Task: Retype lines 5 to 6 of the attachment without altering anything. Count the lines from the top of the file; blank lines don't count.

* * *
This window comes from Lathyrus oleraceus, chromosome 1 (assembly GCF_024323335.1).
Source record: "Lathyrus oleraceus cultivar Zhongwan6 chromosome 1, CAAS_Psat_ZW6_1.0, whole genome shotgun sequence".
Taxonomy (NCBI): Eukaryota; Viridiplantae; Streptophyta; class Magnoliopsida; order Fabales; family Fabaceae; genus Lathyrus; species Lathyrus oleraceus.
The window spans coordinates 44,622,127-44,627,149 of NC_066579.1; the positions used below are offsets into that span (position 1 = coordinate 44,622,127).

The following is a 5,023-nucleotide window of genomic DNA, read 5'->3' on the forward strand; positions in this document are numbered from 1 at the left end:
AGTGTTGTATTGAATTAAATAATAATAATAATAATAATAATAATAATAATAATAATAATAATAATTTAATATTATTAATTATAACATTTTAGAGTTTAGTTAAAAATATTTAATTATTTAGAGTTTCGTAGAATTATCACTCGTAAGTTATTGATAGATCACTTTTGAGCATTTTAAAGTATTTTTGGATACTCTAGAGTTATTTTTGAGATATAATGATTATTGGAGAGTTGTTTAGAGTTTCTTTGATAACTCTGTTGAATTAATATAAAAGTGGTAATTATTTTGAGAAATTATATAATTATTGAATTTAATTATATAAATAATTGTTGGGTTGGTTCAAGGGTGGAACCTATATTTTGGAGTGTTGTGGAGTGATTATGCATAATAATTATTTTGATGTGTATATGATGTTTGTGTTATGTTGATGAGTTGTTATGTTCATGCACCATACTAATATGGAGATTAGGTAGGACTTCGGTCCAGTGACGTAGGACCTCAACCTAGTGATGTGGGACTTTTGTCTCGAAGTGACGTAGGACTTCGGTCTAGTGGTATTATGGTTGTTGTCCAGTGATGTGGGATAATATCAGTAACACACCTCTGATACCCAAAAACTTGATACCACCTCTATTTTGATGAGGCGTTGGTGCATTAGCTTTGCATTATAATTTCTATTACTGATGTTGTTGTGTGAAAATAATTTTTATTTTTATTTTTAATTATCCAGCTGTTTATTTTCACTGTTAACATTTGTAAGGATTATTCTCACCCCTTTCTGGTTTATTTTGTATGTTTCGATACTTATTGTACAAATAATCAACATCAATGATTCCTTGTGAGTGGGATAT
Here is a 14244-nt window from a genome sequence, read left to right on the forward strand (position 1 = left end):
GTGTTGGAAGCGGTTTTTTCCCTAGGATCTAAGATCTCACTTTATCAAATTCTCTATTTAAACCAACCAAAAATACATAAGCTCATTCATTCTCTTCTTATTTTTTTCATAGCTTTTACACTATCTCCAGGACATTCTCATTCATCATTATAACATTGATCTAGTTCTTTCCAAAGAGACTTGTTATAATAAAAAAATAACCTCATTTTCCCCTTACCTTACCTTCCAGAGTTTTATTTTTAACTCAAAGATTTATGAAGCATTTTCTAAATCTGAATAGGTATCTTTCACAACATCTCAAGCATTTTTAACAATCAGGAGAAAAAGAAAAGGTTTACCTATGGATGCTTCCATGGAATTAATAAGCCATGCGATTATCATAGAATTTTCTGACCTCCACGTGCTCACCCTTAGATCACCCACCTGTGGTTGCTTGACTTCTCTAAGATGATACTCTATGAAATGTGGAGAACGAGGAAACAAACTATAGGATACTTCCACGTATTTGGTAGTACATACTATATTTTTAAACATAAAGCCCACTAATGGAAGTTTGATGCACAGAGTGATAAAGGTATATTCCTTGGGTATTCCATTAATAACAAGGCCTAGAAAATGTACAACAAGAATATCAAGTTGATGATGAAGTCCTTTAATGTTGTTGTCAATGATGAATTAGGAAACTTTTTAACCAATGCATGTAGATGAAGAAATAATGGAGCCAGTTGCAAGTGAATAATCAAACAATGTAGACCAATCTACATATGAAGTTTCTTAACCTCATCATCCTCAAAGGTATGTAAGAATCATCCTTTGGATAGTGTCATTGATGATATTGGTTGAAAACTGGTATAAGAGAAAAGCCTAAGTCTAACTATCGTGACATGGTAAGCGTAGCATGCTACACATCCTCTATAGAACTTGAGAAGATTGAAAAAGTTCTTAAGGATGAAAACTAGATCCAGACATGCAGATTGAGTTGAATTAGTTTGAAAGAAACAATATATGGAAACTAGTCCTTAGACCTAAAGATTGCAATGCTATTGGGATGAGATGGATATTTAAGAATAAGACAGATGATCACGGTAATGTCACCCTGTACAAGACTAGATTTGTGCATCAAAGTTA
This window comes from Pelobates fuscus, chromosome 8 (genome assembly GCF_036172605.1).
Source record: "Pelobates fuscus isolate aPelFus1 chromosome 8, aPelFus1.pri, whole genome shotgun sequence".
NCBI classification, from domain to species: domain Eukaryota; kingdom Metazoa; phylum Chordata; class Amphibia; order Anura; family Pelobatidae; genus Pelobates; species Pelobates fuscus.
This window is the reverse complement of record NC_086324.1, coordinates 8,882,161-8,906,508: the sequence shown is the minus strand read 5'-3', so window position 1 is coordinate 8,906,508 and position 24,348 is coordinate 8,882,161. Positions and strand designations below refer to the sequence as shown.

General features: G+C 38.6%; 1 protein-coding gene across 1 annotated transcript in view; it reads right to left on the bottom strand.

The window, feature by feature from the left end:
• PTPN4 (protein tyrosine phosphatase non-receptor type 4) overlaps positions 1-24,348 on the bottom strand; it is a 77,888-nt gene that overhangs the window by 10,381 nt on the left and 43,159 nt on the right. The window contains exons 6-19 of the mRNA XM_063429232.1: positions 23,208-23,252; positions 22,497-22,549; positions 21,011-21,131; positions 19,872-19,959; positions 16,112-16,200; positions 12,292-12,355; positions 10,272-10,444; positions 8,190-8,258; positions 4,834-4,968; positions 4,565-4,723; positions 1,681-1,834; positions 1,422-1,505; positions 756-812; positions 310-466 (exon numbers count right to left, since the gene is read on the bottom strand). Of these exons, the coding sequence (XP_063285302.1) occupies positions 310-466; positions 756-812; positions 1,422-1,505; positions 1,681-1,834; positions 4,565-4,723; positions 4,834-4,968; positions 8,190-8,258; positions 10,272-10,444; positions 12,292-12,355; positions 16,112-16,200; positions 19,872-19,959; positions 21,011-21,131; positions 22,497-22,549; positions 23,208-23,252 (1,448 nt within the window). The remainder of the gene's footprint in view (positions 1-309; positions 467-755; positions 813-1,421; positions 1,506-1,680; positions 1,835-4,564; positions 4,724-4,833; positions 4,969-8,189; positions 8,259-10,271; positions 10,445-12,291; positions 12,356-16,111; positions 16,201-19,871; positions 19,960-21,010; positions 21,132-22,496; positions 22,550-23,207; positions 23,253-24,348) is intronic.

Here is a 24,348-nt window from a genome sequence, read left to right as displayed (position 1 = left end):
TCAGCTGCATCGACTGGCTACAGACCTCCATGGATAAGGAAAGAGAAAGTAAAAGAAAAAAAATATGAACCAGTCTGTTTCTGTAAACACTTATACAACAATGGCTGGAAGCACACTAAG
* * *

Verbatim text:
The following is a 5,023-nucleotide window of genomic DNA, read 5'->3' on the forward strand; positions in this document are numbered from 1 at the left end:
AGTGTTGTATTGAATTAAATAATAATAATAATAATAATAATAATAATAATAATAATAATAATAATTTAATATTATTAATTATAACATTTTAGAGTTTAGTTAAAAATATTTAATTATTTAGAGTTTCGTAGAATTATCACTCGTAAGTTATTGATAGATCACTTTTGAGCATTTTAAAGTATTTTTGGATACTCTAGAGTTATTTTTGAGATATAATGATTATTGGAGAGTTGTTTAGAGTTTCTTTGATAACTCTGTTGAATTAATATAAAAGTGGTAATTATTTTGAGAAATTATATAATTATTGAATTTAATTATATAAATAATTGTTGGGTTGGTTCAAGGGTGGAACCTATATTTTGGAGTGTTGTGGAGTGATTATGCATAATAATTATTTTGATGTGTATATGATGTTTGTGTTATGTTGATGAGTTGTTATGTTCATGCACCATACTAATATGGAGATTAGGTAGGACTTCGGTCCAGTGACGTAGGACCTCAACCTAGTGATGTGGGACTTTTGTCTCGAAGTGACGTAGGACTTCGGTCTAGTGGTATTATGGTTGTTGTCCAGTGATGTGGGATAATATCAGTAACACACCTCTGATACCCAAAAACTTGATACCACCTCTATTTTGATGAGGCGTTGGTGCATTAGCTTTGCATTATAATTTCTATTACTGATGTTGTTGTGTGAAAATAATTTTTATTTTTATTTTTAATTATCCAGCTGTTTATTTTCACTGTTAACATTTGTAAGGATTATTCTCACCCCTTTCTGGTTTATTTTGTATGTTTCGATACTTATTGTACAAATAATCAACATCAATGATTCCTTGTGAGTGGGATAT